The impact of ‘Blue Flags’ on F1

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The blue flag is not a flag you generally want waved in your direction. It signals that you are a slow car and that lead lap traffic is coming up behind you so you should yield the position. In other words, get out of the way.

We’ve discussed this blue flag challenge at length on our podcasts with professional driver Paul Charsley. It is not easy to simply disappear in the middle of a corner or even in the run up to a corner and slower cars have had this challenge for decades in Formula One. This past weekend was effectively class time for British Marussia driver Max Chilton.

After pitting early for a damaged nose on his car, Chilton was then lapped by traffic much earlier in the race than he would have otherwise been had he not had the altercation with Giedo van der Garde. As it was, Chilton had to learn how to get out of the way and manage the blue flags. He told AUTOSPORT:

“The team did say it’s a bit of an art and that it would take more than the first race to get used to it,” Chilton told AUTOSPORT.

“I had already started learning towards the end of the race how to do it and how much you can gain by doing it at the right point”.

It truly is an art and if you are racing against another car and both of you are getting passed, it becomes a prime opportunity for the car your racing to move past you as well. It’s an intriguing part of F1 racing and I recently asked Matt Bell, of Grand Am fame, how he approaches faster traffic in a multi-classed series while at the Rolex 24 in Daytona. Here was his interview:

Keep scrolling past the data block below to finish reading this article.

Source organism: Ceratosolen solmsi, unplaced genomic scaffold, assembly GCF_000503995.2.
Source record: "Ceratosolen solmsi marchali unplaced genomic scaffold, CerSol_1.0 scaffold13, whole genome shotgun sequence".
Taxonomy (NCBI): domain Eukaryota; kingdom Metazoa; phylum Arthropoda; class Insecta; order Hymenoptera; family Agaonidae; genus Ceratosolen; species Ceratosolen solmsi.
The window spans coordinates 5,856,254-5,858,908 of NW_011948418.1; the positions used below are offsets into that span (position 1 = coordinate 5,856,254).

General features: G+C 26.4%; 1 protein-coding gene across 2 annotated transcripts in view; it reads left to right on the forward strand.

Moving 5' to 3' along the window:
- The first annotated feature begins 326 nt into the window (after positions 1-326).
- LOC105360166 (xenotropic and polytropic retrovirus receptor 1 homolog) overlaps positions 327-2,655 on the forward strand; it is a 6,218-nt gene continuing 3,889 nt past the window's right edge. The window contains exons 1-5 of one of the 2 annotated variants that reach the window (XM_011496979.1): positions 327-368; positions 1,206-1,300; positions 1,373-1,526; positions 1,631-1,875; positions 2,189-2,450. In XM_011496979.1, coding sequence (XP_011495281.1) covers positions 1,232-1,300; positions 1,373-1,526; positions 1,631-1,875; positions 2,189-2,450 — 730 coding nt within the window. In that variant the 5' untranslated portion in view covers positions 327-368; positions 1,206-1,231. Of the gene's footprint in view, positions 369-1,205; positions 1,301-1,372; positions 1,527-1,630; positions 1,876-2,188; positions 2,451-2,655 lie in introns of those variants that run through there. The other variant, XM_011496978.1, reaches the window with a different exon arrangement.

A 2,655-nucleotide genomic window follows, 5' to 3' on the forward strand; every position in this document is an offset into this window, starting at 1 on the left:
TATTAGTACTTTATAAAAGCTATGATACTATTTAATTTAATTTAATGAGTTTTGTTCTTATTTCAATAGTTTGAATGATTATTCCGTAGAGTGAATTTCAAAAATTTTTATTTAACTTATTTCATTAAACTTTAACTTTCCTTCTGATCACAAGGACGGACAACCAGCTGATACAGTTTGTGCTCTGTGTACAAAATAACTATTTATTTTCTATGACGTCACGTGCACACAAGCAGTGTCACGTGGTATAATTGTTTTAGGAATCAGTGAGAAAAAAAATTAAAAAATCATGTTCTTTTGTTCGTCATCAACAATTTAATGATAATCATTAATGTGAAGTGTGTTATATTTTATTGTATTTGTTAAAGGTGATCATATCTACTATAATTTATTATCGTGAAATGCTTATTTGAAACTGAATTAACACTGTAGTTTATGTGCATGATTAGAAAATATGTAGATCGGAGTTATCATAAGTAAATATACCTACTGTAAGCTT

[vsw id=”jv7PLDUWHGM” source=”youtube” width=”600″ height=”400″ autoplay=”no”]

Notice his comment about the two drivers consciously aware that they are both trying to impact each others race as little as possible. He’s is running a completely different race and both drivers need to respect that and commit to minimizing their impact on each other.

Chilton lost valuable time trying to get out of the way and this impedes even teams like Marussia and Caterham in their own race program. It’s part of racing in F1 but how to minimize its impact is a real art and valuable skills that Chilton, Bianchi and all the other rookies in the back will learn.

Some fans have argued that blue flags should go away. The fact is the leaders have to earn the positions and forcing cars to pull over is not the right position the FIA should have on the issue. What do you think? Should blue flags be a part of F1?

Chilton had a terrific debut in F1 and while he struggled behind Giedo van de Garde’s Caterham, he eventually passed him and put 26s between them. Marussia has certainly arrived in 2013.

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